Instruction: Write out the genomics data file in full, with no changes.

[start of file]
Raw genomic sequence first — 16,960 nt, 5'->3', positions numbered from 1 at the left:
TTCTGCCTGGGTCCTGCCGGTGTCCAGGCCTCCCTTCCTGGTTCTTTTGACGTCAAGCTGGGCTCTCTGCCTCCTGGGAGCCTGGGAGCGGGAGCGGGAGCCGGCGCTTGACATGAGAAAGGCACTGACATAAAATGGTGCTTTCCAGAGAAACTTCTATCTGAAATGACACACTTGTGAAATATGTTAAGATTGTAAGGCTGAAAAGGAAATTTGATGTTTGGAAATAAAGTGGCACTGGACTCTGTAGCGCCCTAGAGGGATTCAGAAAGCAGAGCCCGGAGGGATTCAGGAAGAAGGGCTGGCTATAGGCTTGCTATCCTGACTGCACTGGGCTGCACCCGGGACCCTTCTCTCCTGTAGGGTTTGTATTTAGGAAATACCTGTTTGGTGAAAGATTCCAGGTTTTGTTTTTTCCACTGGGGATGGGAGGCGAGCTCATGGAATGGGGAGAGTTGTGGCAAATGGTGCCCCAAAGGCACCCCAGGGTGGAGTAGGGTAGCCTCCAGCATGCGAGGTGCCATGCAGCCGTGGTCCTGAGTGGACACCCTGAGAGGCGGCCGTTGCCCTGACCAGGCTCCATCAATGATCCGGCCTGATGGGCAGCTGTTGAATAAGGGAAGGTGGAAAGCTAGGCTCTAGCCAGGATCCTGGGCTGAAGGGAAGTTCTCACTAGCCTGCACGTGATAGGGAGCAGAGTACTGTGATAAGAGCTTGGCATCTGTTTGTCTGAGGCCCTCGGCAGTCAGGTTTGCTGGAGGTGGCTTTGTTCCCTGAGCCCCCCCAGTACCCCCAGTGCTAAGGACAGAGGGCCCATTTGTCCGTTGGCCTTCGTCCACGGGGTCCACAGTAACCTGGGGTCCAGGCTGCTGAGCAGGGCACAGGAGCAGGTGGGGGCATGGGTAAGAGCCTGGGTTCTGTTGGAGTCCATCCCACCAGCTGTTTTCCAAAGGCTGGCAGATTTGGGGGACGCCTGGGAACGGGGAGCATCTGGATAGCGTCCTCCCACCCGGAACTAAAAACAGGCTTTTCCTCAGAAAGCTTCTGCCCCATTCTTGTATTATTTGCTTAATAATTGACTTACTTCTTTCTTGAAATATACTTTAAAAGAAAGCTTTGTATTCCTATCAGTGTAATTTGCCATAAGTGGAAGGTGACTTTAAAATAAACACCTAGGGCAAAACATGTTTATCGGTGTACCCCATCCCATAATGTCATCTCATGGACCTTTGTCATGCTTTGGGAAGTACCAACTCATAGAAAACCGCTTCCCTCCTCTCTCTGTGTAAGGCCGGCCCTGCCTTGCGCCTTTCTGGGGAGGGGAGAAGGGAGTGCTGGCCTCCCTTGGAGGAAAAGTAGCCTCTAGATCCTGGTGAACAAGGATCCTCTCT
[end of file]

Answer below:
Raw genomic sequence first — 16,960 nt, 5'->3', positions numbered from 1 at the left:
TTCTGCCTGGGTCCTGCCGGTGTCCAGGCCTCCCTTCCTGGTTCTTTTGACGTCAAGCTGGGCTCTCTGCCTCCTGGGAGCCTGGGAGCGGGAGCGGGAGCCGGCGCTTGACATGAGAAAGGCACTGACATAAAATGGTGCTTTCCAGAGAAACTTCTATCTGAAATGACACACTTGTGAAATATGTTAAGATTGTAAGGCTGAAAAGGAAATTTGATGTTTGGAAATAAAGTGGCACTGGACTCTGTAGCGCCCTAGAGGGATTCAGAAAGCAGAGCCCGGAGGGATTCAGGAAGAAGGGCTGGCTATAGGCTTGCTATCCTGACTGCACTGGGCTGCACCCGGGACCCTTCTCTCCTGTAGGGTTTGTATTTAGGAAATACCTGTTTGGTGAAAGATTCCAGGTTTTGTTTTTTCCACTGGGGATGGGAGGCGAGCTCATGGAATGGGGAGAGTTGTGGCAAATGGTGCCCCAAAGGCACCCCAGGGTGGAGTAGGGTAGCCTCCAGCATGCGAGGTGCCATGCAGCCGTGGTCCTGAGTGGACACCCTGAGAGGCGGCCGTTGCCCTGACCAGGCTCCATCAATGATCCGGCCTGATGGGCAGCTGTTGAATAAGGGAAGGTGGAAAGCTAGGCTCTAGCCAGGATCCTGGGCTGAAGGGAAGTTCTCACTAGCCTGCACGTGATAGGGAGCAGAGTACTGTGATAAGAGCTTGGCATCTGTTTGTCTGAGGCCCTCGGCAGTCAGGTTTGCTGGAGGTGGCTTTGTTCCCTGAGCCCCCCCAGTACCCCCAGTGCTAAGGACAGAGGGCCCATTTGTCCGTTGGCCTTCGTCCACGGGGTCCACAGTAACCTGGGGTCCAGGCTGCTGAGCAGGGCACAGGAGCAGGTGGGGGCATGGGTAAGAGCCTGGGTTCTGTTGGAGTCCATCCCACCAGCTGTTTTCCAAAGGCTGGCAGATTTGGGGGACGCCTGGGAACGGGGAGCATCTGGATAGCGTCCTCCCACCCGGAACTAAAAACAGGCTTTTCCTCAGAAAGCTTCTGCCCCATTCTTGTATTATTTGCTTAATAATTGACTTACTTCTTTCTTGAAATATACTTTAAAAGAAAGCTTTGTATTCCTATCAGTGTAATTTGCCATAAGTGGAAGGTGACTTTAAAATAAACACCTAGGGCAAAACATGTTTATCGGTGTACCCCATCCCATAATGTCATCTCATGGACCTTTGTCATGCTTTGGGAAGTACCAACTCATAGAAAACCGCTTCCCTCCTCTCTCTGTGTAAGGCCGGCCCTGCCTTGCGCCTTTCTGGGGAGGGGAGAAGGGAGTGCTGGCCTCCCTTGGAGGAAAAGTAGCCTCTAGATCCTGGTGAACAAGGATCCTCTCT